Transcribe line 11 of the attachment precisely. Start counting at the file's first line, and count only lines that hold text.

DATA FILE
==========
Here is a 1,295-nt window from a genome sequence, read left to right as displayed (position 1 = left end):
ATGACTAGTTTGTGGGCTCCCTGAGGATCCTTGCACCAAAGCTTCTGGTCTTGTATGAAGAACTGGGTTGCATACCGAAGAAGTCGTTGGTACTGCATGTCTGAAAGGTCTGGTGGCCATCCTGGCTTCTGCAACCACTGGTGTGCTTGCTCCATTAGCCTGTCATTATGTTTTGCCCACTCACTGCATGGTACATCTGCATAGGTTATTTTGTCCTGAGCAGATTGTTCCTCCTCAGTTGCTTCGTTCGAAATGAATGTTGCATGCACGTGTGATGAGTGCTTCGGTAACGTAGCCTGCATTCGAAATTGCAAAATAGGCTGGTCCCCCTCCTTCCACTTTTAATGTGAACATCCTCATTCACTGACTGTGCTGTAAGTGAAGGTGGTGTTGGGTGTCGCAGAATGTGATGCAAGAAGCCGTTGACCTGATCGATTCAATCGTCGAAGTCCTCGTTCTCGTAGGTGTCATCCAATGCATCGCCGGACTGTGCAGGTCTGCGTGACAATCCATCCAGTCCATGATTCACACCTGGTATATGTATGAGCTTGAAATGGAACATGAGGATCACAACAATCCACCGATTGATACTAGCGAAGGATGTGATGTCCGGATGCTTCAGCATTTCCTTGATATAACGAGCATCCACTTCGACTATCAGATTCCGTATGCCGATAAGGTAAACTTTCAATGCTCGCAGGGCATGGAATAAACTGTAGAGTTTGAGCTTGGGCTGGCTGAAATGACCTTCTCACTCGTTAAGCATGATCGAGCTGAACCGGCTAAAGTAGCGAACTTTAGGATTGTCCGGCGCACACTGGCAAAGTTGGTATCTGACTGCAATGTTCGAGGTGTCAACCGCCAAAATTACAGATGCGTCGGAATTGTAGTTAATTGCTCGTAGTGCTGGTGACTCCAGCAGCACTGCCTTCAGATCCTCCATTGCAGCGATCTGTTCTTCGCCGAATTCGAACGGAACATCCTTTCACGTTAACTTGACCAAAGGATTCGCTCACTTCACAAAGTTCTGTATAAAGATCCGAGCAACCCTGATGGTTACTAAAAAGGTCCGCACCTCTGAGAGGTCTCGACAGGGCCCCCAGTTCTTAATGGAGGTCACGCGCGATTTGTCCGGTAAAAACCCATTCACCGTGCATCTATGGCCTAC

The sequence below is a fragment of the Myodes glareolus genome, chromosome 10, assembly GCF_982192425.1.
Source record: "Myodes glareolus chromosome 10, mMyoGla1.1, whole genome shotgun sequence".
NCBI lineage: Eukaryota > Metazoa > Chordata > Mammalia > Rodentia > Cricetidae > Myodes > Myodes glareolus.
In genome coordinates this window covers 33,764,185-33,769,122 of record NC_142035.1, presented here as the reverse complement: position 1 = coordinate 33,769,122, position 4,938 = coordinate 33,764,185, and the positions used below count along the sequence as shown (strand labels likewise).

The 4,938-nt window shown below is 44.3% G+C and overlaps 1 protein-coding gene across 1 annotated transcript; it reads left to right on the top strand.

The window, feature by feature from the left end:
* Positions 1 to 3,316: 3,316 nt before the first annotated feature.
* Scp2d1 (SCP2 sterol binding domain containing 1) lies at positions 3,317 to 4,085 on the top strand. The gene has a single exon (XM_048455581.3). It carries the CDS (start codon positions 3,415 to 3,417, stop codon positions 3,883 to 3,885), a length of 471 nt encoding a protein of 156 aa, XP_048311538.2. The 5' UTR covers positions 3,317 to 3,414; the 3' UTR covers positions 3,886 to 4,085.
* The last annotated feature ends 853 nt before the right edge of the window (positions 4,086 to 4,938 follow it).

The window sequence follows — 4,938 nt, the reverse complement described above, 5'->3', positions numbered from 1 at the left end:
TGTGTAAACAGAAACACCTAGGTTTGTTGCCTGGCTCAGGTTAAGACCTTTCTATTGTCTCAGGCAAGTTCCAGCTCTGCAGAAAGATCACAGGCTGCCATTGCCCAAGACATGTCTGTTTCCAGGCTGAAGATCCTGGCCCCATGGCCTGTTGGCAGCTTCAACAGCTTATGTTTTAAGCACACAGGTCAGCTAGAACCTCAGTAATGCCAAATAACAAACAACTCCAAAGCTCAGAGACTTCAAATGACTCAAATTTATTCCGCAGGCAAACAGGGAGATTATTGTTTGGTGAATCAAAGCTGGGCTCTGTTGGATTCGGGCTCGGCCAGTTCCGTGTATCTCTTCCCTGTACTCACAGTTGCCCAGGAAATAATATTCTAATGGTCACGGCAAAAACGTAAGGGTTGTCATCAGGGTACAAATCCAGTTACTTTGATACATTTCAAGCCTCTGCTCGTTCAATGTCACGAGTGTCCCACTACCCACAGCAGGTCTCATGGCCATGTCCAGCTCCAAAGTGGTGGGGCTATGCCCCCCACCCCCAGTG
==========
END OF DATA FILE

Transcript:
* The last annotated feature ends 853 nt before the right edge of the window (positions 4,086 to 4,938 follow it).